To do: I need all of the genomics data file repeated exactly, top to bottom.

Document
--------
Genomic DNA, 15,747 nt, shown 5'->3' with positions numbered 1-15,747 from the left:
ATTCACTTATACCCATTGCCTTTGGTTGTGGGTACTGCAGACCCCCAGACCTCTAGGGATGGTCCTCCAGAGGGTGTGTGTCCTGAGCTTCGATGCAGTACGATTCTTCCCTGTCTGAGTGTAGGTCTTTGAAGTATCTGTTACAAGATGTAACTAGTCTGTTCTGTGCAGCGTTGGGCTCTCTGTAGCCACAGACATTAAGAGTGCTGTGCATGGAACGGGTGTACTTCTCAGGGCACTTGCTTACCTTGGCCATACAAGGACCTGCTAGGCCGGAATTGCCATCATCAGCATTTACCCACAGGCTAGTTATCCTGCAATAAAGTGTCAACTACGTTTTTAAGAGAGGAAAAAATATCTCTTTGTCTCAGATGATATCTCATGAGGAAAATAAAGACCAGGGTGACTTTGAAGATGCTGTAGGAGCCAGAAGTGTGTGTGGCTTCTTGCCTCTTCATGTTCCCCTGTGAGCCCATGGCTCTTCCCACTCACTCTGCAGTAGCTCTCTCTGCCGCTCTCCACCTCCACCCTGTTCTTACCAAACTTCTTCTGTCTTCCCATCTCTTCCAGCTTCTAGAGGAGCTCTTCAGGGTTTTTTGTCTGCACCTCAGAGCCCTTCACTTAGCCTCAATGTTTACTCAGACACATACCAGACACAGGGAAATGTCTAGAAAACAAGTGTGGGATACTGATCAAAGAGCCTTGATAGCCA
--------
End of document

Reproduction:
Genomic DNA, 15,747 nt, shown 5'->3' with positions numbered 1-15,747 from the left:
ATTCACTTATACCCATTGCCTTTGGTTGTGGGTACTGCAGACCCCCAGACCTCTAGGGATGGTCCTCCAGAGGGTGTGTGTCCTGAGCTTCGATGCAGTACGATTCTTCCCTGTCTGAGTGTAGGTCTTTGAAGTATCTGTTACAAGATGTAACTAGTCTGTTCTGTGCAGCGTTGGGCTCTCTGTAGCCACAGACATTAAGAGTGCTGTGCATGGAACGGGTGTACTTCTCAGGGCACTTGCTTACCTTGGCCATACAAGGACCTGCTAGGCCGGAATTGCCATCATCAGCATTTACCCACAGGCTAGTTATCCTGCAATAAAGTGTCAACTACGTTTTTAAGAGAGGAAAAAATATCTCTTTGTCTCAGATGATATCTCATGAGGAAAATAAAGACCAGGGTGACTTTGAAGATGCTGTAGGAGCCAGAAGTGTGTGTGGCTTCTTGCCTCTTCATGTTCCCCTGTGAGCCCATGGCTCTTCCCACTCACTCTGCAGTAGCTCTCTCTGCCGCTCTCCACCTCCACCCTGTTCTTACCAAACTTCTTCTGTCTTCCCATCTCTTCCAGCTTCTAGAGGAGCTCTTCAGGGTTTTTTGTCTGCACCTCAGAGCCCTTCACTTAGCCTCAATGTTTACTCAGACACATACCAGACACAGGGAAATGTCTAGAAAACAAGTGTGGGATACTGATCAAAGAGCCTTGATAGCCA